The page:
Many buildings in the city of Lubbock has a history to them. Many of the buildings have an interesting back story that most may not know. Some buildings you may scratch your head on and some you may agree with. We couldn't put every storied building on the list, but these stood out to us as clear cut greatness. Check out our top five storied buildings in the city of Lubbock.

  • Park Tower

    Park Tower is the tallest apartment complex in the city of Lubbock. The Park Tower was also host to one of the biggest drug busts in city history. With the history behind them, the Park Tower continues to be one of the most sought after residences.

    Bob Worden, Townsquare Media
  • Lubbock County Court House

    Most everyone who is reading this has probably spent some time, good or bad, at the Lubbock County Court House. The overall set up and look for the building is spectacular too. The Lubbock Country Court House makes our top five for obvious reasons.

    Bob Worden, Townsquare Media
  • Buddy Holly Center

    It's one of the most visited buildings by tourists in the city of Lubbock. People come from every corner of the world to see the famed black glasses sitting out front. They're currently in need of new paint but the frames alone are worth the drive. Buddy Holly's house, place of practice and church were some other buildings that were considered for our list of most storied building in Lubbock.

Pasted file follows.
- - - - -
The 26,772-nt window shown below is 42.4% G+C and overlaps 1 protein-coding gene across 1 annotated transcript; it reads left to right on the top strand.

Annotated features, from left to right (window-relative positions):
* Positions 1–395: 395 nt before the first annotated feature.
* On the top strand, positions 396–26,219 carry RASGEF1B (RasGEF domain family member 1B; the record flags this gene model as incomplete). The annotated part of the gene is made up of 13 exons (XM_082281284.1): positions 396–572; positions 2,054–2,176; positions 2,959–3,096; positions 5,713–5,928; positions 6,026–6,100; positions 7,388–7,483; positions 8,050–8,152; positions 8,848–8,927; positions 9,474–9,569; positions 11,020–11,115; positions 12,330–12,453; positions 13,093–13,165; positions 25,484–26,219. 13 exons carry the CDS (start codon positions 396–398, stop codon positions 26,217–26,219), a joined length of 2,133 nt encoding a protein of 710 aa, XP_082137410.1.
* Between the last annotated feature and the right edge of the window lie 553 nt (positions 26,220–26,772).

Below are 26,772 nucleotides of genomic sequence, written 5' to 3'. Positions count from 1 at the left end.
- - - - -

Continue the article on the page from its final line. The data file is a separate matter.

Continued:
Gruenemann, Flickr
  • Pyramid Plaza

    Some may not know that the Pyramid Plaza was donated by Ross Perot. The building was also created with the idea that it's unique shape would be recognized with a landmark. While it still may be considered a landmark building in the future, it is not as of now. It fully deserves to be one though.

    Bob Worden, Townsquare Media
  • NTS Building

    Formally known as the Great Plains Life Building, the NTS building is the tallest building in the country to withstand the forces of a F5 tornado. The tornado that blew through Lubbock in 1970 did slightly do some damage to the building. The building withstood the strong winds and still stands today, but the building itself is twisted. If you stand at the base of the building and look up, you'll see the slight twist.

    Bob Worden, Townsquare Media